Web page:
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Potency and spectrum trends for cefepime tested against 65746 clinical bacterial isolates collected in North American medical centers: results from the SENTRY Antimicrobial Surveillance Program (1998-2003).
Diagn Microbiol Infect Dis. 2005 Jul; 52(3):265-73.DM

Abstract

We evaluated the antimicrobial spectrum and potency of cefepime and selected comparators agents against clinical bacterial strains collected in North America over a 6-year period (1998-2003). Isolates were consecutively collected from bloodstream (44%), respiratory tract (41%), urinary tract (6%), and skin/soft tissue (5%) infections in 48 medical centers. Isolates were susceptibility tested by reference broth microdilution methods in a central laboratory. Oxacillin-resistant staphylococci and enterococci were excluded from the analysis. Imipenem (MIC90 = 1 microg/mL, 99.9% susceptible) was the most active compound tested against Enterobacteriaceae (22860 isolates tested) followed by cefepime (MIC90 = 0.25 microg/mL, 99.5% susceptible) > amikacin (99.4% susceptible) > ceftriaxone (95.6% susceptible) > aztreonam (95.1% susceptible). Among comparators, the lowest susceptibility rate for Enterobacteriaceae was observed with ciprofloxacin (92.8% susceptible). Imipenem was also the most active compound against ESBL-producing Klebsiella spp. and Escherichia coli (99.3% and 100% susceptible, respectively), followed by amikacin (81.4% and 97.2% susceptible, respectively) and cefepime (92.5% and 93.8% susceptible, respectively). Cefepime activity against Pseudomonas aeruginosa (85.2% susceptible) was similar to that of imipenem (86.9% susceptible). Against oxacillin-susceptible Staphylococcus aureus, cefepime (MIC90 = 4 microg/mL, 100.0% susceptible) was 4-fold more active than ceftazidime (MIC90 = 16 microg/mL, 86.4% susceptible) and showed a higher susceptibility rate than ciprofloxacin (93.2% susceptible). Cefepime was the most active compound tested against Streptococcus pneumoniae (MIC90 = 1 microg/mL, 97.4% susceptible), ranked after gatifloxacin and levofloxacin (99.2% susceptible). The activity of cefepime remained stable during the study period evaluated with the susceptibility rates varying from 99.3% to 99.8% among the Enterobacteriaceae and 84.4% to 88.4% among P. aeruginosa isolates. In summary, cefepime has retained broad activity and spectrum against Enterobacteriaceae, P. aeruginosa, and Gram-positive cocci (except oxacillin-resistant staphylococci and enterococci) isolated from North American medical centers in the 1998-2003 period. Continued resistance surveillance is critical to monitor the effectiveness of widely used parenteral antimicrobial agents such as cefepime.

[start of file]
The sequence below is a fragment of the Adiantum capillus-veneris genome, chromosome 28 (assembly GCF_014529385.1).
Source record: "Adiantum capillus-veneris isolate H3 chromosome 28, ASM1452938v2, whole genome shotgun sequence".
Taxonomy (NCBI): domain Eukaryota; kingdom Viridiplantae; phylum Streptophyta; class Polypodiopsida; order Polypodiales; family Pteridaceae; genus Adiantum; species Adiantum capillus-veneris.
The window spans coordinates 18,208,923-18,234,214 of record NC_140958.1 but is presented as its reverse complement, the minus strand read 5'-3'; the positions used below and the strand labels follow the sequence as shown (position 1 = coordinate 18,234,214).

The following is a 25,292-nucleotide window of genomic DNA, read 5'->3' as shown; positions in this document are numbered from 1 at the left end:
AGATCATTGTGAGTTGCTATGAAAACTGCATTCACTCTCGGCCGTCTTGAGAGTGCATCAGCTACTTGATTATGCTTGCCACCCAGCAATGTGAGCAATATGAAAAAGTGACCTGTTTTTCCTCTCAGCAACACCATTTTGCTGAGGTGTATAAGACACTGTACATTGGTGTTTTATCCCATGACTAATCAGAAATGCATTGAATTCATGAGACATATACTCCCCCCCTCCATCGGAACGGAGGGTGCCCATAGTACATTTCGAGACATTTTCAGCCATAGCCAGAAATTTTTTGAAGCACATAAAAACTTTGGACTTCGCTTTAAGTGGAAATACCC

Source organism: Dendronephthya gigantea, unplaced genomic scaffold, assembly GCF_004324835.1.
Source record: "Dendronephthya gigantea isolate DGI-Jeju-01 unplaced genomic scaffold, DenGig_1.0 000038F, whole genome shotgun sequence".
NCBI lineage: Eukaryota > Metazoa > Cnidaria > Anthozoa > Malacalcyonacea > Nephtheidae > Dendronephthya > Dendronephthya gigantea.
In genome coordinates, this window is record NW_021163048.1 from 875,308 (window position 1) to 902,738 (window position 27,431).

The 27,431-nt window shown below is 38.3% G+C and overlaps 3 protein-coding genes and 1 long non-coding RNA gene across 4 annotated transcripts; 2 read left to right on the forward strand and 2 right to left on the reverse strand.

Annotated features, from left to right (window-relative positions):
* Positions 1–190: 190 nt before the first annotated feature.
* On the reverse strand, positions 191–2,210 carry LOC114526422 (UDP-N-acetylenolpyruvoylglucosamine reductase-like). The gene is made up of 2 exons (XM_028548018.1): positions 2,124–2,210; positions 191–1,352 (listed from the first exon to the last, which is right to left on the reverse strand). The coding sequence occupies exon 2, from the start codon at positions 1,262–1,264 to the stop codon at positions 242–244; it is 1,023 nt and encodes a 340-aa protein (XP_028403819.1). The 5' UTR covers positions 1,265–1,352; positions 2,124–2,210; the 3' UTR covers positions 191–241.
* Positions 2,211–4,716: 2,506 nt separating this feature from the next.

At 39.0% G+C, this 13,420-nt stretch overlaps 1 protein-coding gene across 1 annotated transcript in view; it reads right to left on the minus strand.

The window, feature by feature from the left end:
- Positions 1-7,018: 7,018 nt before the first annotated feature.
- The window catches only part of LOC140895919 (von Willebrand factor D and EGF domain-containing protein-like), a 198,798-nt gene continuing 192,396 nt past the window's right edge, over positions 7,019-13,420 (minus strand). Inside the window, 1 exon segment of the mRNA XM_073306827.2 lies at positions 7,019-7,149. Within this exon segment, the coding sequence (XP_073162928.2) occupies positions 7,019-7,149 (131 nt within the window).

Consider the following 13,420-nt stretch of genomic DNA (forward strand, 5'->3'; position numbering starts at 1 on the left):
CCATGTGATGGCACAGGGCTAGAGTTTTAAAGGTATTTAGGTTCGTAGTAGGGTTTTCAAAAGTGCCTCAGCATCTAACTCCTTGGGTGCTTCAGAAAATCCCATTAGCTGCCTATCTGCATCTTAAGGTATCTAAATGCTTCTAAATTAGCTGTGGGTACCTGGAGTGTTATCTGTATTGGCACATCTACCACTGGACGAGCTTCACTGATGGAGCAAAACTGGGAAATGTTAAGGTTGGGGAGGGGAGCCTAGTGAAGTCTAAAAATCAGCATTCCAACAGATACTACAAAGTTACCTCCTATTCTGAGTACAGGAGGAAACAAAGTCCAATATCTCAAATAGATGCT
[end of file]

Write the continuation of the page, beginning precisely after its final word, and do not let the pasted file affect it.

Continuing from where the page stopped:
Authors+Show Affiliations

JMI Laboratories, North Liberty, IA 52317, USA. helio-sader@jmilabs.comNo affiliation info availableNo affiliation info available

Pub Type(s)

Journal Article
Research Support, Non-U.S. Gov't

Language

eng

PubMed ID

16105569

Citation

Sader, Helio S., et al. "Potency and Spectrum Trends for Cefepime Tested Against 65746 Clinical Bacterial Isolates Collected in North American Medical Centers: Results From the SENTRY Antimicrobial Surveillance Program (1998-2003)." Diagnostic Microbiology and Infectious Disease, vol. 52, no. 3, 2005, pp. 265-73.
Sader HS, Fritsche TR, Jones RN. Potency and spectrum trends for cefepime tested against 65746 clinical bacterial isolates collected in North American medical centers: results from the SENTRY Antimicrobial Surveillance Program (1998-2003). Diagn Microbiol Infect Dis. 2005;52(3):265-73.
Sader, H. S., Fritsche, T. R., & Jones, R. N. (2005). Potency and spectrum trends for cefepime tested against 65746 clinical bacterial isolates collected in North American medical centers: results from the SENTRY Antimicrobial Surveillance Program (1998-2003). Diagnostic Microbiology and Infectious Disease, 52(3), 265-73.